It’s often said that beauty is in the eye of the beholder. This may be a truism in the West, but standards of beauty in China are defined within cultural parameters that have existed for hundreds of years. Many expat women are often baffled by how different these norms are compared to those in their home countries.
There is a popular saying among Chinese women: “One white can cover up three kinds of ugliness” (一白遮三丑). Another translates to “white, wealthy, and beautiful” (白富美). Both of these phrases refer to one of the most prominent beauty ideals in China: the whiter the skin, the prettier the face. For western women who have never heard of this concept, think Snow White – but with an Asian twist.
To newcomers, this skin whitening craze may come as a shock. Alicia Carey, 28, is an African-American woman from Louisiana; she didn’t find out that pale skin was an ideal trait here until she moved to China over four years ago. She has found that her darker skin tone has at times made her an anomaly among the local Chinese population. The mentality of “the fairer, the better” clashes with what Carey says she has experienced in the US.
“In western culture, women are spending thousands of dollars in tanning beds and cosmetic surgery to have a body like Jennifer Lopez or Kim Kardashian,” she says. “Westerners are accepting the fact that there are beautiful full-figured women and women of color.” Carey also points out the popularity of African-American and Hispanic celebrities such as Halle Berry, Kerry Washington, Beyoncé, Eva Longoria, and Alek Wek.
The culture clash even affected Carey’s relationships with a Chinese man. She says she will never forget one of the last conversations they ever had: “His comment was: ‘If you were darker, I wouldn’t date you.’”
To live up to this fair-is-better ideal, Chinese women have spent billions of RMB on skin whitening products over the past decade. In 2010, Bernstein Research, a Wall Street research and brokerage firm, reported that the Chinese beauty market generated USD 12.5 billion in revenues, with skin care accounting for 70 percent of total sales.
The evidence is all around us. Skin care products can be found in almost any retail store, both large and small, in Beijing. If you’re looking for bleach-free products, be wary of lotions or face washes with the Chinese characters 美白 (meibai) or “whitening.”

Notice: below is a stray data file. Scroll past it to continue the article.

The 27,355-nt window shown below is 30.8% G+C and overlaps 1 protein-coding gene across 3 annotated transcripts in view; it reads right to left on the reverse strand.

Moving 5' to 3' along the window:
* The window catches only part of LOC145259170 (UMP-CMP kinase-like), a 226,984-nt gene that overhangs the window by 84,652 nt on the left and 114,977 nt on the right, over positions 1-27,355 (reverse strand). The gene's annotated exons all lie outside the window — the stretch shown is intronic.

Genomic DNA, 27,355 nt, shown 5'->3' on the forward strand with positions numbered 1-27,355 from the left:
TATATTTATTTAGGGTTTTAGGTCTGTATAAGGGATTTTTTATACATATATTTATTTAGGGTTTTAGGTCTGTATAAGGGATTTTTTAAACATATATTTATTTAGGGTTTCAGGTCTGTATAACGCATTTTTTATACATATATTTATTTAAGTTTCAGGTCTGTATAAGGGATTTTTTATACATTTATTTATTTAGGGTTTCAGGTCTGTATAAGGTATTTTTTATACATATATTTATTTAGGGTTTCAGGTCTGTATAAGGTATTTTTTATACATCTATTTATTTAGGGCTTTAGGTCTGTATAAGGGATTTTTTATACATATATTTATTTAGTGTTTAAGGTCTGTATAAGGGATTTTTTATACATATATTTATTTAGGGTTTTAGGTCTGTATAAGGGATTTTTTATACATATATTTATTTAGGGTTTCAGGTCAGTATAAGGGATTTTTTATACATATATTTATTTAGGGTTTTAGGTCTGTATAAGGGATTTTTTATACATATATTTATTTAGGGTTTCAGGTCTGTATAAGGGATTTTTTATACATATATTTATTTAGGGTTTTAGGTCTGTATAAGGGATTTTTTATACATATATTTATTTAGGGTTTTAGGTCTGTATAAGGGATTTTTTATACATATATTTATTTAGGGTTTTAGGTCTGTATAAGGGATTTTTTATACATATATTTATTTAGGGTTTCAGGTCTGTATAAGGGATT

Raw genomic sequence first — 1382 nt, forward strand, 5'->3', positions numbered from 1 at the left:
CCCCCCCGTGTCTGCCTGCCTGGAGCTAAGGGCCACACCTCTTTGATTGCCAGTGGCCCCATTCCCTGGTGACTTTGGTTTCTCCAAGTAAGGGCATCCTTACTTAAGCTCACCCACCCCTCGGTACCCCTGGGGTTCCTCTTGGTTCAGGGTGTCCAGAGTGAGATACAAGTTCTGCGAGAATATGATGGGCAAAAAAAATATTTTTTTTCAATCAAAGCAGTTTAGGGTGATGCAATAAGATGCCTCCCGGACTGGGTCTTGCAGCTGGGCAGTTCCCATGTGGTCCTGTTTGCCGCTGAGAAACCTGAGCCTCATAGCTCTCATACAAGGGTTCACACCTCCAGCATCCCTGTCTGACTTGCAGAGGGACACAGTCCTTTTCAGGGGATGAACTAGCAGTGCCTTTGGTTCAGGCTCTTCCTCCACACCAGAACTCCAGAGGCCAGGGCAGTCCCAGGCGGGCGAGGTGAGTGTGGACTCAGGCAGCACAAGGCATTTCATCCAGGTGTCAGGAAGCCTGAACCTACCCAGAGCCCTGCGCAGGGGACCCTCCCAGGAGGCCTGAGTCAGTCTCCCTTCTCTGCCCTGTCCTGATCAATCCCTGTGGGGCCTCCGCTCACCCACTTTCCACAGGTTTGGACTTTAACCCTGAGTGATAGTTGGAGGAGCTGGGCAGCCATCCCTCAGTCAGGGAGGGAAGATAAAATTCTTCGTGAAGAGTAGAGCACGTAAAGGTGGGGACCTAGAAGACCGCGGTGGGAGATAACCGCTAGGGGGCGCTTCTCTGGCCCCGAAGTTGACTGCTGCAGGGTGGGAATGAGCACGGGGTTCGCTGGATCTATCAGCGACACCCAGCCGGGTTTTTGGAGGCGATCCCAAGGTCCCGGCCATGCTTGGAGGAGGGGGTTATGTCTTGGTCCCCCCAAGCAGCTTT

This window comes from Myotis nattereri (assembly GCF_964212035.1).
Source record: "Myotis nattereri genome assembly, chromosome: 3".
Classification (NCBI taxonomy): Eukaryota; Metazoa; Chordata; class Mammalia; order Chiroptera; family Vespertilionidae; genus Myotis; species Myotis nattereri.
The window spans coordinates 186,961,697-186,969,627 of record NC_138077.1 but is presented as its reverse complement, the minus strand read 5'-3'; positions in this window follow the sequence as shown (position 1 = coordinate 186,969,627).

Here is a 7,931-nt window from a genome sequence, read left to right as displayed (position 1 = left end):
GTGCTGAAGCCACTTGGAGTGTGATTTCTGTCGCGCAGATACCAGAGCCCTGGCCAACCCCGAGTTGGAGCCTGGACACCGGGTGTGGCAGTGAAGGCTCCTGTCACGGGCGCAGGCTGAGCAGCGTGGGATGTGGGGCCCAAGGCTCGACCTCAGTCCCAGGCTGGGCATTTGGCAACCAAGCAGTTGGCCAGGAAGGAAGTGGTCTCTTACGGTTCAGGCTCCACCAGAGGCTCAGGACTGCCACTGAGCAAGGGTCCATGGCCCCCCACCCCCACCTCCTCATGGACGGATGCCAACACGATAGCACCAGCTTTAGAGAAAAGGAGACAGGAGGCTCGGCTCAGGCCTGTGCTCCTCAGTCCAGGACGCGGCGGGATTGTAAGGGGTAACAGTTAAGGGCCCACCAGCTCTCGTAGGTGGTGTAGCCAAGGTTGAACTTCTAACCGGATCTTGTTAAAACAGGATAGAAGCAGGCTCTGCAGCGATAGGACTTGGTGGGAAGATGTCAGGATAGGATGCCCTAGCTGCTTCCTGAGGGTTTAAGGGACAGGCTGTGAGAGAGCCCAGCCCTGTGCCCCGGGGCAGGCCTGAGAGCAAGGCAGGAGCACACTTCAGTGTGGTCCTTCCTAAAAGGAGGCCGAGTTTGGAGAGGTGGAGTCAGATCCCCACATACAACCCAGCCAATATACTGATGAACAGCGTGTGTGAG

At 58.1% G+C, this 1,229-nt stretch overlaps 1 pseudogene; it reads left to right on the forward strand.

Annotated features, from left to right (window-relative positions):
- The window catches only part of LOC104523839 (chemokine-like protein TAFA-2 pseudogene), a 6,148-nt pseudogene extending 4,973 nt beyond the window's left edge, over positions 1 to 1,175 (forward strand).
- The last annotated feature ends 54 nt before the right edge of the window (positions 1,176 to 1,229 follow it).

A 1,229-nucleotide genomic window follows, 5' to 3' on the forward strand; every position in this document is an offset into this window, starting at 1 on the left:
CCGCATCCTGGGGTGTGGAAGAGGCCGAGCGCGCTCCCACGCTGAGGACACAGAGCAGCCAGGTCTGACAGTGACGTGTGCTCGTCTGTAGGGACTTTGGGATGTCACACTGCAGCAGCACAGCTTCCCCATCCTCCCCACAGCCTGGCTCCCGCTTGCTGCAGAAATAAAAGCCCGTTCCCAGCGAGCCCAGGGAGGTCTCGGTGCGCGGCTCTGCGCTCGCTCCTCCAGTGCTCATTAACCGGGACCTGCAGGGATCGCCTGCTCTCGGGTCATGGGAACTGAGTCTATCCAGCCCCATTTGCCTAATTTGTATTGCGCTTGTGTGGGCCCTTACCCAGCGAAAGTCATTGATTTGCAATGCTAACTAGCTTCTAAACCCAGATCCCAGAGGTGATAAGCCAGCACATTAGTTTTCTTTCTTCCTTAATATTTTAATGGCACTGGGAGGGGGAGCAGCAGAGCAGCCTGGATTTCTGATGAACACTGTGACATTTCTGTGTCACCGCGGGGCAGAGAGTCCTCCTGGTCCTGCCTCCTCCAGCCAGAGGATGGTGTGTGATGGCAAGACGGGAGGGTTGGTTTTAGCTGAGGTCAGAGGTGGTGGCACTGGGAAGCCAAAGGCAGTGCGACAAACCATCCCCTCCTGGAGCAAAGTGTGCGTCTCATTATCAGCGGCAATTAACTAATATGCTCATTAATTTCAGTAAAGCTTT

Jessica Tan, a 32-year-old student at Tsinghua University, says she does not let the pale skin craze deter her from working on her tan. “I’m such a huge sun-worshipper,” explains Tan, who is Malaysian-American and grew up in San Francisco. “Whenever the AQI in Beijing is below 100 and there is a chance to [take in]some free vitamin D in the city, I’m on the rooftop of some random cafe in the hutongs or in Wudakou soaking up the sun.”
Instead, Tan has had more problems living up to another Chinese beauty ideal: thinner is better. For western women accustomed to easily finding clothes in their size, shopping in Beijing can be very frustrating. Even popular western brands such as American Eagle Outfitters only carry smaller sizes in their Beijing stores. At Solana, the largest size available for jeans is 10; most stores in the US carry size 12 and larger.
“Finding clothes in Beijing that fit can be next to impossible,” says Tan.
Kim Stover, 26, also finds shopping frustrating at times. The Philadelphia native moved to Beijing two years ago to teach English. “The super skinny thing is really annoying,” she says. “If you ask for a shirt or pants above a size 6, salespeople will look at you like you are a blimp. If you are in serious need of new pants, good luck!”
However, Jessica Tan doesn’t let local beauty standards affect her self-esteem. “Personally, I love having curves,” she continues. “I love being able to fill out the cup size of my bra or the fact that I need a sports bra when I go running.”
If you’re new to Beijing and find yourself having difficulty buying clothes, don’t be hard on yourself. There are others just like you who are trying to find where exactly they “fit in” – literally. In the meantime, Carey has some advice.
“Have confidence in yourself! Don’t compare yourself to locals and embrace the fact that your figure is different from many of theirs,” she says. “To young black girls and women: Ignore the negative comments that you hear in Beijing. Remember that you are beautiful and there’s nothing wrong with the way you were created!”